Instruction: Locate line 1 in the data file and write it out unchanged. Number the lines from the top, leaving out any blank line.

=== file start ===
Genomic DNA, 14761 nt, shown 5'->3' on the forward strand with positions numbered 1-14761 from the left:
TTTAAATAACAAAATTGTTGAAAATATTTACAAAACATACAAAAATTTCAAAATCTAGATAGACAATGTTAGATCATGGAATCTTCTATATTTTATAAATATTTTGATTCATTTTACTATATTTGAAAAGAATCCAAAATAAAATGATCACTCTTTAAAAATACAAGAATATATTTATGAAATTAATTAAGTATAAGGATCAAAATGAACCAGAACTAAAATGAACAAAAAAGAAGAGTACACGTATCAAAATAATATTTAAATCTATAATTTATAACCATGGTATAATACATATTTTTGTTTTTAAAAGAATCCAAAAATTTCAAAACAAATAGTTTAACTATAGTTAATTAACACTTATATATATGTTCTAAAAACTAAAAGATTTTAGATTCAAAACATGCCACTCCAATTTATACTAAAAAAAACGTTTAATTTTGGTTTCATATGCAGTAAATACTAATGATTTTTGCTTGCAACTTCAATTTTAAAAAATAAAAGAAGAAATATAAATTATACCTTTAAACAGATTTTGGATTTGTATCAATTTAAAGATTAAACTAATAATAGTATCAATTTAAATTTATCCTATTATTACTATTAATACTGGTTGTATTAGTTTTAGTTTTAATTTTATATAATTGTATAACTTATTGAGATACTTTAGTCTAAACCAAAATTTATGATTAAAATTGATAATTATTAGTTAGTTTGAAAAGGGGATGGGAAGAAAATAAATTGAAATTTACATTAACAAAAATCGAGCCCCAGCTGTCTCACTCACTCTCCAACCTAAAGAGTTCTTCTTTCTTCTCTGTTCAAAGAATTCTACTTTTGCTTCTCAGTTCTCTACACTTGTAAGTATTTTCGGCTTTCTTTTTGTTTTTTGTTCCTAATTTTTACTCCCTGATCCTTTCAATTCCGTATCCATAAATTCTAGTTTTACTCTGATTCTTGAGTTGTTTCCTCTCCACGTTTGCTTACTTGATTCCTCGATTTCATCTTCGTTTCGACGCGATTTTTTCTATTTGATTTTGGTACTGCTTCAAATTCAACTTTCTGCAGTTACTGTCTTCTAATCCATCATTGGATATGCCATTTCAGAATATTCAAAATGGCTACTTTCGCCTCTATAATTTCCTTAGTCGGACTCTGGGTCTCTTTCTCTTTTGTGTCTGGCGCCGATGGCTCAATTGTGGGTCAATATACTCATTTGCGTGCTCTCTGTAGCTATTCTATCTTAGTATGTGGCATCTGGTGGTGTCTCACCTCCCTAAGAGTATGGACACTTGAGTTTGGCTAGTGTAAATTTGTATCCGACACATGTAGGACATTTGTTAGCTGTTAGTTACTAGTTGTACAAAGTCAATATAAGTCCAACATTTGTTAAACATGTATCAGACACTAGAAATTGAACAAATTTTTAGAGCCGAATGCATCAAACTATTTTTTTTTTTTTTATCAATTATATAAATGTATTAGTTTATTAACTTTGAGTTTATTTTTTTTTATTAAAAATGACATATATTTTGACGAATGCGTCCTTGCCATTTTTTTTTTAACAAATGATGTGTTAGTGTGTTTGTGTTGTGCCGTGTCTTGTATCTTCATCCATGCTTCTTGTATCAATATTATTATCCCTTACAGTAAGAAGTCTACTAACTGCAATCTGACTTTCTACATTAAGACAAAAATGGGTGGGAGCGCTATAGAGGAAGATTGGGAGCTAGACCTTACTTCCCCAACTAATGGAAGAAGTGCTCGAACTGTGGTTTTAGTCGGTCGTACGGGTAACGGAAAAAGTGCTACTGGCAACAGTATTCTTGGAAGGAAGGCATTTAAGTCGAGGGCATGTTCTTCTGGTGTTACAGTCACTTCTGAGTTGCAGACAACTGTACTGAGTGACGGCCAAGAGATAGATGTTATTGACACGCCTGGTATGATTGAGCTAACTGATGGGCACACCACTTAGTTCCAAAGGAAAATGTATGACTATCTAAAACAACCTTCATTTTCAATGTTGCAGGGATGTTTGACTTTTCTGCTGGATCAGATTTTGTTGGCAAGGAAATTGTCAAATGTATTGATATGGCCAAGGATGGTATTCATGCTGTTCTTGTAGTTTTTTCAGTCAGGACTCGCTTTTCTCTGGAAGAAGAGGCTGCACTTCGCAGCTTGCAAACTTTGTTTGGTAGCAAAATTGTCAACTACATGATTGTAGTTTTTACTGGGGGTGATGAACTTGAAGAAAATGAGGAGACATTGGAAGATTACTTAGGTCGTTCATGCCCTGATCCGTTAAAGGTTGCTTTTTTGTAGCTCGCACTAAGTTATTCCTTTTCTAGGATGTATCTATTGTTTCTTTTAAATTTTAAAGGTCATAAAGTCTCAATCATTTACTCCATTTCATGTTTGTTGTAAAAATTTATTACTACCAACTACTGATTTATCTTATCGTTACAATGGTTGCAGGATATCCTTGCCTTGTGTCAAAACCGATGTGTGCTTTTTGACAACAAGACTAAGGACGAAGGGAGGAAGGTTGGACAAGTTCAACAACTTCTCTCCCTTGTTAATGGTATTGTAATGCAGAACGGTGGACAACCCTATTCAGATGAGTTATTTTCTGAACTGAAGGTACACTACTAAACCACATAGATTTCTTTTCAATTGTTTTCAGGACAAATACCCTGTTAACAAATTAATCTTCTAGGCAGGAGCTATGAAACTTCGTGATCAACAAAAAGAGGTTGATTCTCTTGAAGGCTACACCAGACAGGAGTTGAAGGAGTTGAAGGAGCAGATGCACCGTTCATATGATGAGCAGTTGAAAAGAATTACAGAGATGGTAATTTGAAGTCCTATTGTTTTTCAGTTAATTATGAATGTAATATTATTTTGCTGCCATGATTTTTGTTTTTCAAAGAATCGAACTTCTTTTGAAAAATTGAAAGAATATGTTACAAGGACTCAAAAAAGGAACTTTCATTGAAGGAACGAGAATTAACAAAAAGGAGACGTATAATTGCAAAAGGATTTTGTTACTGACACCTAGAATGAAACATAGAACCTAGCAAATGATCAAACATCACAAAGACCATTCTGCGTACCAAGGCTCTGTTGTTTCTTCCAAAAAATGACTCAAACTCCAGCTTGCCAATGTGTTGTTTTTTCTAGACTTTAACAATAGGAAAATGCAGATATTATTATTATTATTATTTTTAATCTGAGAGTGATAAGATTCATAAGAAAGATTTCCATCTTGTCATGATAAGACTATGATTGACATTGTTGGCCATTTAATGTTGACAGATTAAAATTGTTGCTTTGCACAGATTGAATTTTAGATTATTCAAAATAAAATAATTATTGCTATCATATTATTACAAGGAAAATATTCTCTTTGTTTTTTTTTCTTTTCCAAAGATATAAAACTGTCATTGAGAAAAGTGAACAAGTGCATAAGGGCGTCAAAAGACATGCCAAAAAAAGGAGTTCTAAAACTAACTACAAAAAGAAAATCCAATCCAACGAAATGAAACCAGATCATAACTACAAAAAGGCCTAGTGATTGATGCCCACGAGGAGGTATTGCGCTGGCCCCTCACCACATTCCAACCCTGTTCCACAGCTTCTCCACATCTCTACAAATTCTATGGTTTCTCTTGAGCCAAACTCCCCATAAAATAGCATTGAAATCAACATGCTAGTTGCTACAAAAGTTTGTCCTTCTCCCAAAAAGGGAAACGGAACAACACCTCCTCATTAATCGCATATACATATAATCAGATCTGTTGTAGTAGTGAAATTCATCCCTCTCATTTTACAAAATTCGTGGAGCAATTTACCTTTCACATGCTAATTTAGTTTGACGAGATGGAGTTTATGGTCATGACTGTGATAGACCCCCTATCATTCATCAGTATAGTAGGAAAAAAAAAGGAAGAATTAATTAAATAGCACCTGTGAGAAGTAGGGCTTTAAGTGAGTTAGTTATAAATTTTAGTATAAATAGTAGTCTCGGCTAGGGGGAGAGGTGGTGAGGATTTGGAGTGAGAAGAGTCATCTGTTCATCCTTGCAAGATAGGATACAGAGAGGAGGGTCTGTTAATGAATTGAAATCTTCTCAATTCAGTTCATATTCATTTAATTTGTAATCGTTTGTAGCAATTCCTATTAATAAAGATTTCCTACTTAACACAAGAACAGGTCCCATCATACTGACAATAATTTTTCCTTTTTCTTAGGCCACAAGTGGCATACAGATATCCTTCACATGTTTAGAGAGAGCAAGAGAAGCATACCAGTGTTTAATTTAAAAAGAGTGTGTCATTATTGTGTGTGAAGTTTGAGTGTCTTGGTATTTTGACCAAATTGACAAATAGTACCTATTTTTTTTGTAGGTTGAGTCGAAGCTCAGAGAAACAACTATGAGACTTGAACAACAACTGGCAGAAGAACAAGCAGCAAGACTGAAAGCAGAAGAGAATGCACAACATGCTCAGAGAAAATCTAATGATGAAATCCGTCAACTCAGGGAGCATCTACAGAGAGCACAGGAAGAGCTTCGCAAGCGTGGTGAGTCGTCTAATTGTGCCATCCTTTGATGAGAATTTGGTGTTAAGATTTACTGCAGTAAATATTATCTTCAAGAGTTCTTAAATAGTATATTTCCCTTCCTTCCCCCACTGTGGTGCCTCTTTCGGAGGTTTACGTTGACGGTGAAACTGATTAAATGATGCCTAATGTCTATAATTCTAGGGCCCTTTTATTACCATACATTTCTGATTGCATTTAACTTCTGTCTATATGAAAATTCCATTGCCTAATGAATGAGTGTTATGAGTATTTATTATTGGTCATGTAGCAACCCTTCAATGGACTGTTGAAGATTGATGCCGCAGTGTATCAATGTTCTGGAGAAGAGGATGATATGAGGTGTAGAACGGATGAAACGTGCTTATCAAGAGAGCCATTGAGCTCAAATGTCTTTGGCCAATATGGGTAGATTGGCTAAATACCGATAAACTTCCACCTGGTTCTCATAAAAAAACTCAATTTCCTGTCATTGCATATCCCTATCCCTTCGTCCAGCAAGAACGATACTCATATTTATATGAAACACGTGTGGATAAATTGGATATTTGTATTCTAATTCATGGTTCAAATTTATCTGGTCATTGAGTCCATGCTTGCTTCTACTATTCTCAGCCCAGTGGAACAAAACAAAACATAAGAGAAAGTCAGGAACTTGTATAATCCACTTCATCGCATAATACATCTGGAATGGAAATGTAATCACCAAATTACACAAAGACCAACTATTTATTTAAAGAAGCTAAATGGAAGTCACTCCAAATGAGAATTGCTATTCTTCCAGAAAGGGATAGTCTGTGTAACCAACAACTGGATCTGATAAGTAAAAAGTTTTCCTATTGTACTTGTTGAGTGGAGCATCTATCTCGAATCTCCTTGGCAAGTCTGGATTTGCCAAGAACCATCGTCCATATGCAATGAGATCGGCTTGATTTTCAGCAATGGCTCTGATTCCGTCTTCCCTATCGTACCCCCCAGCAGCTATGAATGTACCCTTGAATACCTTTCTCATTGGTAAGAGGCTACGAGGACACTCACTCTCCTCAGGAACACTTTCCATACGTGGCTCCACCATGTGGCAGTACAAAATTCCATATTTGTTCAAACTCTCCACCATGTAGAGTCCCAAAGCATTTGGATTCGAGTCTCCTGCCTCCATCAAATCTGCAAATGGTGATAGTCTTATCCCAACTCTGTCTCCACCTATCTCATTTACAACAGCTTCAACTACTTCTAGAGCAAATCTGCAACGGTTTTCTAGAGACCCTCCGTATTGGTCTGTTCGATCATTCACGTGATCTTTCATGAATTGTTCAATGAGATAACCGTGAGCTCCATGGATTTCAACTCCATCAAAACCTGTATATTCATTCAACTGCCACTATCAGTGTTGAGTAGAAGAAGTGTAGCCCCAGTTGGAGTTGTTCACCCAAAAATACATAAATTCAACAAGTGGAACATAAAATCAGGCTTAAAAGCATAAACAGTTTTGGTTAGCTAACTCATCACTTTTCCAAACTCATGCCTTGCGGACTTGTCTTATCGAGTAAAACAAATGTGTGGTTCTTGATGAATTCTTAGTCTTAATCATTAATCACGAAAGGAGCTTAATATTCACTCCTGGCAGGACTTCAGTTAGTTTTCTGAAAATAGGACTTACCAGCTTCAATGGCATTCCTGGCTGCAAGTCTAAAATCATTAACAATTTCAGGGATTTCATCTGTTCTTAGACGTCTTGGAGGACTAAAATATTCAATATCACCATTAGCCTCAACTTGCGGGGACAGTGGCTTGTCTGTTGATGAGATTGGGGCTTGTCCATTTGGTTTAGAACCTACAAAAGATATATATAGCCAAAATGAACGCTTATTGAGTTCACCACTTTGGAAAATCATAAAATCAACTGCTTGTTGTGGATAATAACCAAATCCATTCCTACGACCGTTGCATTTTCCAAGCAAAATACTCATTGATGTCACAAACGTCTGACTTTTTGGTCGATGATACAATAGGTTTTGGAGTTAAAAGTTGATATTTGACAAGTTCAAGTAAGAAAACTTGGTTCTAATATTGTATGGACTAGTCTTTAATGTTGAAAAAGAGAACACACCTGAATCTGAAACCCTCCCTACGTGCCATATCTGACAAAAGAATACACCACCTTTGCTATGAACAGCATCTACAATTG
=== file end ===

Genomic DNA, 14761 nt, shown 5'->3' on the forward strand with positions numbered 1-14761 from the left: